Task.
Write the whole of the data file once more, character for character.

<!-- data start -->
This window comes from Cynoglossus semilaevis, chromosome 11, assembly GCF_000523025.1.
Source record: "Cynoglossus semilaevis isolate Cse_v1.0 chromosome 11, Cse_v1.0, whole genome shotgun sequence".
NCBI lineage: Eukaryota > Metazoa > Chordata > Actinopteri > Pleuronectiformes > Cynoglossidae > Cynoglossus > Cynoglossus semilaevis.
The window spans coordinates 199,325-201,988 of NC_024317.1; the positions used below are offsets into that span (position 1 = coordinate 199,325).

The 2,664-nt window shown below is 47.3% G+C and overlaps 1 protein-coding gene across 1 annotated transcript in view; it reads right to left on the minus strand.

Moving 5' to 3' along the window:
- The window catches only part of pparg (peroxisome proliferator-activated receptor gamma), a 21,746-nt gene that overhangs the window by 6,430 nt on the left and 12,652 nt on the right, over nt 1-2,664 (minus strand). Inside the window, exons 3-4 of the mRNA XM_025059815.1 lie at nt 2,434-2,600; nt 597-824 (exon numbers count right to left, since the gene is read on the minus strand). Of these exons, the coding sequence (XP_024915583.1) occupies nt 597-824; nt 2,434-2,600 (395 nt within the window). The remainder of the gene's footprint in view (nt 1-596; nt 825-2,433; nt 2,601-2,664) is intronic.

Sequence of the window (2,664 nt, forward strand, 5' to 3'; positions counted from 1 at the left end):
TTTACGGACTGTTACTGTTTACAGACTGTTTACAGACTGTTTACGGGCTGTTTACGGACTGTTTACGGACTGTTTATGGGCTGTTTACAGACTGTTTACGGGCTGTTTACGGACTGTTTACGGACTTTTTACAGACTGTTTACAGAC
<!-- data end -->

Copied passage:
This window comes from Cynoglossus semilaevis, chromosome 11, assembly GCF_000523025.1.
Source record: "Cynoglossus semilaevis isolate Cse_v1.0 chromosome 11, Cse_v1.0, whole genome shotgun sequence".
NCBI lineage: Eukaryota > Metazoa > Chordata > Actinopteri > Pleuronectiformes > Cynoglossidae > Cynoglossus > Cynoglossus semilaevis.
The window spans coordinates 199,325-201,988 of NC_024317.1; the positions used below are offsets into that span (position 1 = coordinate 199,325).

The 2,664-nt window shown below is 47.3% G+C and overlaps 1 protein-coding gene across 1 annotated transcript in view; it reads right to left on the minus strand.

Moving 5' to 3' along the window:
- The window catches only part of pparg (peroxisome proliferator-activated receptor gamma), a 21,746-nt gene that overhangs the window by 6,430 nt on the left and 12,652 nt on the right, over nt 1-2,664 (minus strand). Inside the window, exons 3-4 of the mRNA XM_025059815.1 lie at nt 2,434-2,600; nt 597-824 (exon numbers count right to left, since the gene is read on the minus strand). Of these exons, the coding sequence (XP_024915583.1) occupies nt 597-824; nt 2,434-2,600 (395 nt within the window). The remainder of the gene's footprint in view (nt 1-596; nt 825-2,433; nt 2,601-2,664) is intronic.

Sequence of the window (2,664 nt, forward strand, 5' to 3'; positions counted from 1 at the left end):
TTTACGGACTGTTACTGTTTACAGACTGTTTACAGACTGTTTACGGGCTGTTTACGGACTGTTTACGGACTGTTTATGGGCTGTTTACAGACTGTTTACGGGCTGTTTACGGACTGTTTACGGACTTTTTACAGACTGTTTACAGAC